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HCl is hydrochloric acid. Betain HCl is purchased at just about any health food store, although it is not necessary. If you eat and experience pain right afterwards, you may be low in stomach acid or have too much of it. People who use NSAIDS, drink alcohol, drink lots of caffeine, or take medications like H-2 antagonists often have low stomach acid production. Menopausal women complain more of digestive problems because estrogen is also involved in digestion.

The Apple Cider Vinegar is acidic, very acidic. There was a gentleman on this board who said he drinks a whole glass of it and in fifteen minutes his stomach calms down after eating. For the average stomach it would burn! Obviously he doesn't have much stomach acid either because he has bad eating habits or an illness. The acidity of the vinegar obviously indicated insufficient HCL production. This kind of vinegar must be sugar-free. If you take a bit and wait and then take a bit more with water, and then you notice your stomach is heaving a sigh of relief--know that you are very low in HCl. Please don't go gung-ho.

It's just the opposite of people who have too much acid and get relief from Tums or Milk of Magnesia, the latter two which are more alkaline and thus deal with too much acidity in the stomach. "Ant-acid" obvously refers to medication that reduces excess gas production.

Doctors prescribe antacids to people who might be actually producing too little! Apple Cider mixed in water is a good place to start if you get the stomach attacks and notice that Tums makes things worse. My husband, who is 55, said that this was the way people dealt with stomach pains after eating--either Tums or Apple Cider Vinegar--depending on the situation. This was old-fashioned, common-sense medicine. It was the norm.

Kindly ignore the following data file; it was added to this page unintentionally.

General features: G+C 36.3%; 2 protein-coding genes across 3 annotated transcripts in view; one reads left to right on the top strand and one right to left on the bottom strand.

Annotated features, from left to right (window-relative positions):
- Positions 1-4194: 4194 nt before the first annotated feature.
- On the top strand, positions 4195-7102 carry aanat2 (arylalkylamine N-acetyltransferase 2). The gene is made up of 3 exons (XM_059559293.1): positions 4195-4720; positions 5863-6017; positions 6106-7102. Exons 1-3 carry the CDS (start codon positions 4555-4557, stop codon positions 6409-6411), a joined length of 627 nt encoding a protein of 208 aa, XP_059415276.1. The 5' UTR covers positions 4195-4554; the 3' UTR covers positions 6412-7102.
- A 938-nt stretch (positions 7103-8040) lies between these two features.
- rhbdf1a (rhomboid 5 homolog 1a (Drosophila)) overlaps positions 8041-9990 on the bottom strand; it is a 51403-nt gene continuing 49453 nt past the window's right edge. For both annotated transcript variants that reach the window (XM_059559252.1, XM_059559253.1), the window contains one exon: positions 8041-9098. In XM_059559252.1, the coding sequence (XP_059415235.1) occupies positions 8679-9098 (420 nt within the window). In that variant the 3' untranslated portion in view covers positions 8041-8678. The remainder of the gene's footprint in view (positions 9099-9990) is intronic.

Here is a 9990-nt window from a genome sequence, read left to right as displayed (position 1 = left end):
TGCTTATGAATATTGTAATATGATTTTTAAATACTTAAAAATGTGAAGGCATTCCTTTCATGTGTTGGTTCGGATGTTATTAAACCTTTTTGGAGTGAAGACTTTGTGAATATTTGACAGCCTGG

I can't drink Apple Cider Vinegar, so I take Betain HCl and gradually work my way up until all pain is gone. It takes some tweaking
but it becomes second-nature. All this assumes that you don't have an ulcer. Ulcer pain usually is more "burning" and comes and goes. Ulcers can be confused with indigestion.

OTH, lack of HCl will send you to into a tailspin of pain and Big Momma Spasms!
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I want to add this wonderful explanation of why so many people with stomach pains are taking the wrong medications that actually make symptoms worse--antacids.
His answer is perfect.

***edited by moderator*** web addresses not allowed
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Okay, I wasn't sure if you meant HCl as in the actual acid but it makes sense to me now. HOw can you tell if you have too much or too little? It would help to figure that out if you're suffering from stomach pains. Is there a trick to it?
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Can you explain to me exactly how this works? I read over your thread a few times but I wasn't too sure what you meant by this. Can oyu explain how antacids make the problem worse? Thanks!